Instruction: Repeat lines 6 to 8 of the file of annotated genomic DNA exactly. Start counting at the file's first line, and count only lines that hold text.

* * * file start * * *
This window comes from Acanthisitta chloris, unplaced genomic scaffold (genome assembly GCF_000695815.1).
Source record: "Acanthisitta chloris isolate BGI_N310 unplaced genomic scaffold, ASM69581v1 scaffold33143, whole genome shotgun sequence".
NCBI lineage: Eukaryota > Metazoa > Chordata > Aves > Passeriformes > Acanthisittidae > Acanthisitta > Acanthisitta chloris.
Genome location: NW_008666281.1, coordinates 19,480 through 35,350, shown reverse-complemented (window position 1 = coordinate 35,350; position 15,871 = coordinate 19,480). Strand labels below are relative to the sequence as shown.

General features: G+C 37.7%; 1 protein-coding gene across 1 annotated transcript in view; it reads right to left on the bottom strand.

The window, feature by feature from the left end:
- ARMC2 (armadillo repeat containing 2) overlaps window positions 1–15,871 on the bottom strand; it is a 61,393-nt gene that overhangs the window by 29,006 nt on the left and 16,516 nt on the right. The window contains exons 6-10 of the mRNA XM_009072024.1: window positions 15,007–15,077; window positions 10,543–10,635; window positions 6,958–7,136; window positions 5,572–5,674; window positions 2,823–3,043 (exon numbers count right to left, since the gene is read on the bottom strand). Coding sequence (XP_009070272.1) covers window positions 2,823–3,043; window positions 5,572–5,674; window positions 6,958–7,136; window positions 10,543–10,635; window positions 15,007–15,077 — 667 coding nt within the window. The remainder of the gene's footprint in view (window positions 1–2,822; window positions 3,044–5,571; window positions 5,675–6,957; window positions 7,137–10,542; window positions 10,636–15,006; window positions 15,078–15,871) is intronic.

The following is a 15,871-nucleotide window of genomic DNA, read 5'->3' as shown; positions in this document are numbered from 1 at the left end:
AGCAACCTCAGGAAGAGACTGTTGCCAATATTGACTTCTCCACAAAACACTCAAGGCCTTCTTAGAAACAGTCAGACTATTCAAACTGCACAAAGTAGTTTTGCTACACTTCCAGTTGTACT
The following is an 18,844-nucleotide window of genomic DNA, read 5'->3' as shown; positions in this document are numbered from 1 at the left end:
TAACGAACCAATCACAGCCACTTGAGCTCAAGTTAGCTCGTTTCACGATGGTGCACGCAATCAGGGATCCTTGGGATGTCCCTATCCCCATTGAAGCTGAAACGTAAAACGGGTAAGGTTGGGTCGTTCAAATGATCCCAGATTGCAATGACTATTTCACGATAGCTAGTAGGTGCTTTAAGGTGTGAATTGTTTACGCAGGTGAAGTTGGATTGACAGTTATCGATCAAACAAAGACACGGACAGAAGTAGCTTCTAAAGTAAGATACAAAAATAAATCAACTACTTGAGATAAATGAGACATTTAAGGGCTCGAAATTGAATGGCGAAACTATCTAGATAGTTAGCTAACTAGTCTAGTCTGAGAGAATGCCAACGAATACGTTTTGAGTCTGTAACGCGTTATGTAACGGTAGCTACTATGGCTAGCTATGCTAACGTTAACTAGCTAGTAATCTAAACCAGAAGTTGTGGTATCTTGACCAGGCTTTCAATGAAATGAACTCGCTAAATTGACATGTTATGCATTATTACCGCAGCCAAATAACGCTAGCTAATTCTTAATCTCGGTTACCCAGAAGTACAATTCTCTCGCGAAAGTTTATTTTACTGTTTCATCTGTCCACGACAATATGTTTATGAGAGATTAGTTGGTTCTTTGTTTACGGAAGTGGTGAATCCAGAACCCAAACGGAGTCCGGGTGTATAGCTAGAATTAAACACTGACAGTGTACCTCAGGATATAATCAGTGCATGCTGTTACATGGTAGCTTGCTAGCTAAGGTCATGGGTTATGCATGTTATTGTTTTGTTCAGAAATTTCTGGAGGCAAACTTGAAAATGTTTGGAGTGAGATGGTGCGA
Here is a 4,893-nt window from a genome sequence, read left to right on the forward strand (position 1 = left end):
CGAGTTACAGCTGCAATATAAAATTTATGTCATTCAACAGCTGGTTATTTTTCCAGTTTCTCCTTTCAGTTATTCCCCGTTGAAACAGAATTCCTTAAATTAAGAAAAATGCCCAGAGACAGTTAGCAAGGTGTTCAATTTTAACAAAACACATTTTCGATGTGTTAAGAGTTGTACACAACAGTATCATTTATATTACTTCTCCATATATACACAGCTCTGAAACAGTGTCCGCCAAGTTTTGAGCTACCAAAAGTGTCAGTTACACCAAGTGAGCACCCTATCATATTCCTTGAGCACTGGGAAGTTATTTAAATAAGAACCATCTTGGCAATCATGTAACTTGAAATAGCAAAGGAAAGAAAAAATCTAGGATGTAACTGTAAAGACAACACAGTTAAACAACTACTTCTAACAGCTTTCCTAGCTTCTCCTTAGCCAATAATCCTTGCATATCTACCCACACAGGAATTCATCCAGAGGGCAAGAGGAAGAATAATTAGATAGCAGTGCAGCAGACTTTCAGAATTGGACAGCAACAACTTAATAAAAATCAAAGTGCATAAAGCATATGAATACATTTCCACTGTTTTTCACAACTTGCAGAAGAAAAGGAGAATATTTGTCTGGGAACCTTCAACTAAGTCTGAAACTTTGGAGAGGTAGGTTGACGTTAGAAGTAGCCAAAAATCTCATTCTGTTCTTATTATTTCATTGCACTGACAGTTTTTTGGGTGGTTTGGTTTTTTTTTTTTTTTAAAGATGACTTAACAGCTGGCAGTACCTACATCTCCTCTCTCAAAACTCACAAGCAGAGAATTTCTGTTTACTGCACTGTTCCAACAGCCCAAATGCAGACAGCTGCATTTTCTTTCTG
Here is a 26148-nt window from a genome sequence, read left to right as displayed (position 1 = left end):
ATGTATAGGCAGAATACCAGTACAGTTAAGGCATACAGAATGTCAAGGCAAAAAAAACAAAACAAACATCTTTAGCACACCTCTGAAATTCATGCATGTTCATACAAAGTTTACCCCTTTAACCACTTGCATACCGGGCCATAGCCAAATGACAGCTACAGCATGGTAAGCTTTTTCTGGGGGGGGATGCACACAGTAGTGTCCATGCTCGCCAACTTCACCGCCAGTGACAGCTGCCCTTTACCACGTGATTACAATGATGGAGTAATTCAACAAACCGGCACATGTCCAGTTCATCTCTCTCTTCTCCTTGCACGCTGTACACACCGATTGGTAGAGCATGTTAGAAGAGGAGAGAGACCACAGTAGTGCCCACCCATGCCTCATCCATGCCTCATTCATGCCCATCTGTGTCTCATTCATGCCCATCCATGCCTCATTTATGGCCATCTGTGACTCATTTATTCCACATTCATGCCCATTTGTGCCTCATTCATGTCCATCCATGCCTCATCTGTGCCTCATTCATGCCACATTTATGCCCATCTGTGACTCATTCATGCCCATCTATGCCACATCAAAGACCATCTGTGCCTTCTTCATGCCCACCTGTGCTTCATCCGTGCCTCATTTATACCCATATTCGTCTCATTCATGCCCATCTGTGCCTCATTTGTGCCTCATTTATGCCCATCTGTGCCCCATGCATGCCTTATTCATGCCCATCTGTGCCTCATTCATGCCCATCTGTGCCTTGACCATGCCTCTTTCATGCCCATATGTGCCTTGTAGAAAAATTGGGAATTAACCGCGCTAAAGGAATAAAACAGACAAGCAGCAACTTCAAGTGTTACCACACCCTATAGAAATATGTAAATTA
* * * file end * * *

The window, feature by feature from the left end:
- ARMC2 (armadillo repeat containing 2) overlaps window positions 1–15,871 on the bottom strand; it is a 61,393-nt gene that overhangs the window by 29,006 nt on the left and 16,516 nt on the right. The window contains exons 6-10 of the mRNA XM_009072024.1: window positions 15,007–15,077; window positions 10,543–10,635; window positions 6,958–7,136; window positions 5,572–5,674; window positions 2,823–3,043 (exon numbers count right to left, since the gene is read on the bottom strand). Coding sequence (XP_009070272.1) covers window positions 2,823–3,043; window positions 5,572–5,674; window positions 6,958–7,136; window positions 10,543–10,635; window positions 15,007–15,077 — 667 coding nt within the window. The remainder of the gene's footprint in view (window positions 1–2,822; window positions 3,044–5,571; window positions 5,675–6,957; window positions 7,137–10,542; window positions 10,636–15,006; window positions 15,078–15,871) is intronic.

The following is a 15,871-nucleotide window of genomic DNA, read 5'->3' as shown; positions in this document are numbered from 1 at the left end: